Almost a biblical throwback to creation, Roberto clamours for that “apparition of one word” which could be the beginning of that great novel that would resuscitate him from “a death so safe, so correct.” As Roberto travels by train and observes his listless co-passengers, he wonders how many of them, would finally achieve “salvation” through a great invention or even a bank heist or were they all meekly moving towards the “slaughterhouse”, a chilling image of the inevitable, conveyed through the passengers’ heads covered in plastic hoods. The middle aged insurance agent, who is also an aspiring writer, Roberto suffers from writer’s block until he discovers Estela, who attempts to jump onto the path of a train before he saves her. Later she confesses to being a lady of the night and that the suicide attempt was a ploy to draw clients.
Roberto gets hooked on to her narrative and strikes a deal with her. She and her family would be the plot of his novel and in turn he would pay her for laying bare her life. But here’s a family, that is not just dysfunctional but on the brink of ruin. A father who has long abandoned the family, a mother who spends her time cutting out hostile relatives from family albums, a brother (Claudio) who strikes out words from his mental map, gradually moving towards silence, another brother (Jose)- a small time crook and the elder brother (Mario) trying to develop a plane on the terrace, as a means to break out of the drudgery.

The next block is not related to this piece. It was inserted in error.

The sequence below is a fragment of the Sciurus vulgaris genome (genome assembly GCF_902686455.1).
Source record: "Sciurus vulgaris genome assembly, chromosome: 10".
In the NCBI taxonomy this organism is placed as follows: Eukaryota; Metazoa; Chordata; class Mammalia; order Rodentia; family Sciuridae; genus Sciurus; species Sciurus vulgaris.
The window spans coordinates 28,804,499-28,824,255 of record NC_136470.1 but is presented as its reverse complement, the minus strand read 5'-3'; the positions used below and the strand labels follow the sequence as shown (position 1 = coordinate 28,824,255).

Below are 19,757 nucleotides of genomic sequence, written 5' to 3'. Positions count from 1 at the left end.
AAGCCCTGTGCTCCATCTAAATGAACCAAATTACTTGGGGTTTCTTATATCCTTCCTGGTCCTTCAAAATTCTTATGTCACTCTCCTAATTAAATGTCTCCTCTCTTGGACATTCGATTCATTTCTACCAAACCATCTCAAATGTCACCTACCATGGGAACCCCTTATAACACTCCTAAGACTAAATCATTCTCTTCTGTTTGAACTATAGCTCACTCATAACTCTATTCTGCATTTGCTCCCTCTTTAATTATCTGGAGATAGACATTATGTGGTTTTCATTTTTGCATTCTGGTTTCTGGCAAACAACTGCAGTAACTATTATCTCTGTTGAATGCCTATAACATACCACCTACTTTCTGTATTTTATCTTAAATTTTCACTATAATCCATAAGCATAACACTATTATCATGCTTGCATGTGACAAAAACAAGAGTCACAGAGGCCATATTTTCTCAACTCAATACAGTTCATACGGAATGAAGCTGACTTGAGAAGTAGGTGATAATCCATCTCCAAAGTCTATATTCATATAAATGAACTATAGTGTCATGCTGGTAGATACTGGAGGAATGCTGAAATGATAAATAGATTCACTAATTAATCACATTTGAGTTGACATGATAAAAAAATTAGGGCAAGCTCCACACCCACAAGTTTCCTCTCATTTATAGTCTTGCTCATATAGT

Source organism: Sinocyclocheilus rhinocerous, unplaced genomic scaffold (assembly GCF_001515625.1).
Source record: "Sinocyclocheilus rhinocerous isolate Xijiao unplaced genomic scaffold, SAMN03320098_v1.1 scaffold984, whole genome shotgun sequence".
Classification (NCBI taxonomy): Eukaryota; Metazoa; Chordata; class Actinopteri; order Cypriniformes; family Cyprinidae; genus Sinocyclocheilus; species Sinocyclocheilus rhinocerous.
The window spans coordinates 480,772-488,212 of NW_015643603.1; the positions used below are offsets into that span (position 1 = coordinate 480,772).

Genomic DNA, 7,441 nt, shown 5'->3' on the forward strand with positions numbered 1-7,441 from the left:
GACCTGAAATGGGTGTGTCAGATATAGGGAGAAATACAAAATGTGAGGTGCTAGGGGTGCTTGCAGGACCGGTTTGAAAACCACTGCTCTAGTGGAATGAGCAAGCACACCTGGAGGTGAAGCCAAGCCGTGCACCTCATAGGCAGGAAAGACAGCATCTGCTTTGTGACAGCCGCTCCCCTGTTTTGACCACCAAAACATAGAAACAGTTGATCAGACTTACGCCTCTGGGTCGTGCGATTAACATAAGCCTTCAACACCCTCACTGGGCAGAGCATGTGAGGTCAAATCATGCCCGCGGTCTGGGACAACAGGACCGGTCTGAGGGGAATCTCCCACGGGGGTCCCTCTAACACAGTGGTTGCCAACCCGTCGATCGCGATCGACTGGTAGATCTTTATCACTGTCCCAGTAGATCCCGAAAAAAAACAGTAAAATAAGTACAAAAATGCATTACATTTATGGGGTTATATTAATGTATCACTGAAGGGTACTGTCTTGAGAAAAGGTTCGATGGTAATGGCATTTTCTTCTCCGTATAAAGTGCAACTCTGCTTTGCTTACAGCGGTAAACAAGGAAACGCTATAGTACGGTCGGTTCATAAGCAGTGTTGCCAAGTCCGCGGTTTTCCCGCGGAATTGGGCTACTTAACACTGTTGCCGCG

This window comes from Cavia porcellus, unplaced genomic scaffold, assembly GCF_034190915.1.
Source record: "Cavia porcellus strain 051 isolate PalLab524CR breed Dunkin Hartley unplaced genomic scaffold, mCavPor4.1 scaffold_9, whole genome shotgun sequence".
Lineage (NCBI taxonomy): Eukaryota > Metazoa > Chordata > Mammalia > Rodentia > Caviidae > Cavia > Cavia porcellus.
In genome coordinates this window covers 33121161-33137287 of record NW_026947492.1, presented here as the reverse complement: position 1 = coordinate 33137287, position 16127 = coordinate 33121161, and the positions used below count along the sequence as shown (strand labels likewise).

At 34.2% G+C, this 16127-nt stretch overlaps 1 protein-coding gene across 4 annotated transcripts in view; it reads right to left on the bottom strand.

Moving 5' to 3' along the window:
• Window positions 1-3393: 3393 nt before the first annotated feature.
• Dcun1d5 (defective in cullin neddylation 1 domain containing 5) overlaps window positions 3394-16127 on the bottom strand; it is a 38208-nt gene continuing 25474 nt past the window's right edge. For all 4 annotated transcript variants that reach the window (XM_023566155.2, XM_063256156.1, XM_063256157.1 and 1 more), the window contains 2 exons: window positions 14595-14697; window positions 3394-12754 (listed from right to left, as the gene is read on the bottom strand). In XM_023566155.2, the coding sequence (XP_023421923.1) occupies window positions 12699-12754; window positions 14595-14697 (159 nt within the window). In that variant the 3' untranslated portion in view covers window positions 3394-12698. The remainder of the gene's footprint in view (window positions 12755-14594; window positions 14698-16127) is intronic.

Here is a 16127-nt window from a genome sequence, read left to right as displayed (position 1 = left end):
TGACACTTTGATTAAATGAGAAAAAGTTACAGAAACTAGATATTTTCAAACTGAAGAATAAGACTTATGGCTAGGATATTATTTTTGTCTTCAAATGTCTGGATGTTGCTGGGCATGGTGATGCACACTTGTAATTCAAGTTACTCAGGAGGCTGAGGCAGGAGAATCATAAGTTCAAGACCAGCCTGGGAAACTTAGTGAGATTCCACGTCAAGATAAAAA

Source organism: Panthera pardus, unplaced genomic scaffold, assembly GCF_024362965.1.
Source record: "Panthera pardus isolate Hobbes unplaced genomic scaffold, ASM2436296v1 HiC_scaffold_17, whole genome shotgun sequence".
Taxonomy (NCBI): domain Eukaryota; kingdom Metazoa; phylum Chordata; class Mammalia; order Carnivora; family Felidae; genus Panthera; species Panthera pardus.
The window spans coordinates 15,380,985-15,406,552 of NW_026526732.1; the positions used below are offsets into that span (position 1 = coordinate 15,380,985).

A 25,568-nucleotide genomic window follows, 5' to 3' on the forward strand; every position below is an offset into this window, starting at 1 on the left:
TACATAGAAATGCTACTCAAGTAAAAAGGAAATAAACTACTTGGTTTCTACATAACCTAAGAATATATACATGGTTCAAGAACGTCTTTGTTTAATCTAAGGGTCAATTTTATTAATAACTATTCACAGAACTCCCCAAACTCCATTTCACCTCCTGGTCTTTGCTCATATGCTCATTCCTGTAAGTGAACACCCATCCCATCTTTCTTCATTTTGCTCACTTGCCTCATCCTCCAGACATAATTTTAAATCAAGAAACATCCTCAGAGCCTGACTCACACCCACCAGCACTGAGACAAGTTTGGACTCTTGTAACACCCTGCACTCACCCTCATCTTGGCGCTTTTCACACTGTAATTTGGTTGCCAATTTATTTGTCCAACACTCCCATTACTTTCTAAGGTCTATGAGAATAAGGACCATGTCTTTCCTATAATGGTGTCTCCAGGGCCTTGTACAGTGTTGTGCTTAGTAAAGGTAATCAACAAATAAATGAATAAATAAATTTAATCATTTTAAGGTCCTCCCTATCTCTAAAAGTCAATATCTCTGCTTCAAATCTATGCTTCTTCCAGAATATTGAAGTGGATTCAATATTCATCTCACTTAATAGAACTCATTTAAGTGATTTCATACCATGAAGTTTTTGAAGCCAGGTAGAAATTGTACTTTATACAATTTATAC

However as Roberto wins the trust of the family and meets the brothers individually, he realizes to his utter despair that life is stagnating for them. They hold onto Roberto as their saviour. Being a writer, he could write fresh chapters for them and life would take a new turn. Soon Roberto finds himself writing episodes for Jose’s heists. But to what end? Is salvation as is envisioned by Roberto?
Last Images of the Shipwreck unspools like a poem, open to interpretations. While a student of political science may see it as an allegory for the failure of corporate nationalism in Argentina, others could see it as a comment on our postmodern times of detachment, alienation and aimlessness.
Most importantly Eliseo Subiela never clearly etches out these quaint characters or sticks to a well formed narrative. Surreal scenes of conversations with a fatigued Jesus or a bed in the middle of an inundating river add more depth and ambiguity to the narrative, the result of which is a brooding rumination of the times that we live in. Yet somewhere, some meaning still lurks. In what shape and form? To discover that, watch this little gem of a film by a visual poet.